New formula predicts AFL ladder position based on player injury: DeakinMedia release
In a first for Australian football, a Deakin researcher has developed a formula to determine the impact of AFL player injuries on where a team is likely to finish on the ladder at the end of the season.
The study from PhD candidate within Deakin's School of Exercise and Nutrition Sciences, Daniel Hoffman, is published in a recent edition of The British Journal of Sports Medicine.
It investigates the relationship between AFL teams losing their most valuable players to injury and their ladder position - and ultimately their chances of making the finals.
Mr Hoffman said his research showed that an injury-free season among key players contributed to Richmond's successful 2017 campaign, and is also a factor in Brisbane making their first finals series in 10 years.
Mr Hoffman said it may sound obvious that when fewer key players were lost to injury, a team would go further up the ladder, but his study removes any guesswork and also includes a formula teams can use through the season to predict ladder position based on injuries.
The formula quantifies injury cost to a team by weighting a player's injury to their importance to the team, using five measures of player value. The study found:
- If a team's 10 most valuable players missed a combined total of 27 matches, the team would typically finish 9th or lower, hence missing the finals series.
- If a player in the top 10 most valuable players missed nine matches in a season through injury, the team would lose 1 ladder place.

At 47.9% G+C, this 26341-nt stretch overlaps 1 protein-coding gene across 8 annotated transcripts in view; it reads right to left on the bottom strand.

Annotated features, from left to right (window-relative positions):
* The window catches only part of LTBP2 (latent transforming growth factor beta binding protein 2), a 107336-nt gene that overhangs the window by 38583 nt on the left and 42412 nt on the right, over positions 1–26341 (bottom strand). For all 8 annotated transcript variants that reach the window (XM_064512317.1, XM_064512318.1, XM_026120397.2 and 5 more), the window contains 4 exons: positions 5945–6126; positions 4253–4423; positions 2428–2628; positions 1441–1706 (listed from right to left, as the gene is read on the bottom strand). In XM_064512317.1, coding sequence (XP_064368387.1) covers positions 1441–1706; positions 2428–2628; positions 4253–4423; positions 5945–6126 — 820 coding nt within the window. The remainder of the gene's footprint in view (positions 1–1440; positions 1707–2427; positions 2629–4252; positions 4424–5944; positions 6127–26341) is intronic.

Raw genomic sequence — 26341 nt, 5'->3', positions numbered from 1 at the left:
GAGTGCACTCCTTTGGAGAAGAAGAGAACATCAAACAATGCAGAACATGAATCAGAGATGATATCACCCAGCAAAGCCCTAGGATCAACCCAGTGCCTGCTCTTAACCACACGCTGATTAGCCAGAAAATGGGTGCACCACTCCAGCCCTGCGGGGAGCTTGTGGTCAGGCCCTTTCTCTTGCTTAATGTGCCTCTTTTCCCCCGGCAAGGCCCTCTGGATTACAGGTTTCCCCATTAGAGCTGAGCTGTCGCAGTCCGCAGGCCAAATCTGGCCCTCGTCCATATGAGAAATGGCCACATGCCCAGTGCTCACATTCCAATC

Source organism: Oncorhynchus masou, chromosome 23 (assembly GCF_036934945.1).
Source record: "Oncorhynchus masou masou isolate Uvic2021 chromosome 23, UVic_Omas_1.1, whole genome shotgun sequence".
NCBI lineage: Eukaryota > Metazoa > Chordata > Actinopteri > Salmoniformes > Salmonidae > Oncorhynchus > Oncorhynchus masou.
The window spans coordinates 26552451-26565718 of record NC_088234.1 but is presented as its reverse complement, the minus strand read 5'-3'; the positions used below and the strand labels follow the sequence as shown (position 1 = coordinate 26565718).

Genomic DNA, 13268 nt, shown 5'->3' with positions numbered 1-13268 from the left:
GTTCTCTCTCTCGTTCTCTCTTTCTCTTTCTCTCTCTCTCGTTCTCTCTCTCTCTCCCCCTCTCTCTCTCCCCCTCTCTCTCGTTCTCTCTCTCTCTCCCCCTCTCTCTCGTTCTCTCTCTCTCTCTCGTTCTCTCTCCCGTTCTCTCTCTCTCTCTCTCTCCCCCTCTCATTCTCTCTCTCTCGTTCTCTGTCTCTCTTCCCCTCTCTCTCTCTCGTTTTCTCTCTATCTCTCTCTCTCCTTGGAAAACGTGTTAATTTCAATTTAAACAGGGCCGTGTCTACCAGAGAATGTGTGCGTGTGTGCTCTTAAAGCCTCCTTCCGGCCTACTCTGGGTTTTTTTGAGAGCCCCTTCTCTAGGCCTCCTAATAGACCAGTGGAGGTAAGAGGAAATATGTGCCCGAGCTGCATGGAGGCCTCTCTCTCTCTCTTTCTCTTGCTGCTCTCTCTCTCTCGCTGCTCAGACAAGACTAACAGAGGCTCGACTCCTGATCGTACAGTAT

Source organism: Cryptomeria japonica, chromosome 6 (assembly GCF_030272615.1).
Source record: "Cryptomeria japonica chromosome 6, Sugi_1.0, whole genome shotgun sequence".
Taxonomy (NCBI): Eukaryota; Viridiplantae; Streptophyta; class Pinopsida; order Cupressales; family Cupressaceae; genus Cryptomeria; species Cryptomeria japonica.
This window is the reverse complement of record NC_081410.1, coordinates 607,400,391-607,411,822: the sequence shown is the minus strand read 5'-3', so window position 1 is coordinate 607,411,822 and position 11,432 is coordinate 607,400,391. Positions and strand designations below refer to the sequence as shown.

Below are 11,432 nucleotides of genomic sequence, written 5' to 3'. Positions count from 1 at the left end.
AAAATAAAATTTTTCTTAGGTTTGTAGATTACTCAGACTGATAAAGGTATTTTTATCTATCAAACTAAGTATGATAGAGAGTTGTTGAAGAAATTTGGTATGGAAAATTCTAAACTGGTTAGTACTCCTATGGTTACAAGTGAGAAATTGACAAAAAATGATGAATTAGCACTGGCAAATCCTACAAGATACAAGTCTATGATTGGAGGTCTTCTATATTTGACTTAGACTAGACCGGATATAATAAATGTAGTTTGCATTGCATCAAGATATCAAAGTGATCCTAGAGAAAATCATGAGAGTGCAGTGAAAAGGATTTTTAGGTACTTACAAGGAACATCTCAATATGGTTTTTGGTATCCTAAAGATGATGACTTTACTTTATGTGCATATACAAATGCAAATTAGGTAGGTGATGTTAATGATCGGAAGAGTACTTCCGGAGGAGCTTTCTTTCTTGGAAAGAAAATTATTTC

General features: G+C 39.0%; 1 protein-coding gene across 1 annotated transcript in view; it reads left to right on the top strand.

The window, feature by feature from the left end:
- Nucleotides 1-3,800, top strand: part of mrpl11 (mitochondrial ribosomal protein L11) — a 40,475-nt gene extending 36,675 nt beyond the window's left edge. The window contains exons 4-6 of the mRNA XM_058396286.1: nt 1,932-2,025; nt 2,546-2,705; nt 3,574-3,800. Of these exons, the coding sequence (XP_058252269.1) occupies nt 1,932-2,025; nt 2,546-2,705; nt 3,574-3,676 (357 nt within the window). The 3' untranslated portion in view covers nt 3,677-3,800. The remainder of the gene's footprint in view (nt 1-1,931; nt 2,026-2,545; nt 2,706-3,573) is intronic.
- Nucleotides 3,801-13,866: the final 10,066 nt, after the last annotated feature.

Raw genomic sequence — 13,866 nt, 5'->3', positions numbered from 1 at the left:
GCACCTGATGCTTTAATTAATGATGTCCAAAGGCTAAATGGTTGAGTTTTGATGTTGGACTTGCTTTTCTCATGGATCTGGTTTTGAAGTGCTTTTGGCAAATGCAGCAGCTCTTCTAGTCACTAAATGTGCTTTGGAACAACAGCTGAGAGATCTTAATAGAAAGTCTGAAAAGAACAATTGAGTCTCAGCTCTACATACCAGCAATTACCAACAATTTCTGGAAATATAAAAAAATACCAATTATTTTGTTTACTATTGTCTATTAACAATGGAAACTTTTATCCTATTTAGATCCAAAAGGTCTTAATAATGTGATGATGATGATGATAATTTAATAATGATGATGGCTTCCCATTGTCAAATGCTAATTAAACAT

- Player match availability weighted by player value was higher for finalists than non-finalists and explained seven per cent of the variation in the ladder position of teams.
- Teams where no valuable players missed a match in the season were 12 per cent more likely to play in the finals series.
Mr Hoffman looked at 15,289 injuries causing players from 18 teams to miss 51,331 matches between 1997 and 2016, using data provided by the AFL and its clubs. He analysed the associations among injury measures and team performance in reaching the finals series and where teams would finish on the ladder.
"We know that injury does influence team performance, and this study supports what we already know," Mr Hoffman said.
"But what’s important is these findings give coaches more accurate data on where to focus resources in booking their team a place in the finals."
The paper 'Is injury associated with team performance in elite Australian football? 20 years of player injury and team performance data that include measures of individual player value' can be found at here.
The Deakin research team included PhD Candidate Daniel Hoffman, Deakin colleagues Dr Dan Dwyer, Dr Steven Bowe, Professor Paul Gastin and the AFL's Head of Health, Safety and Laws, Dr Patrick Clifton.
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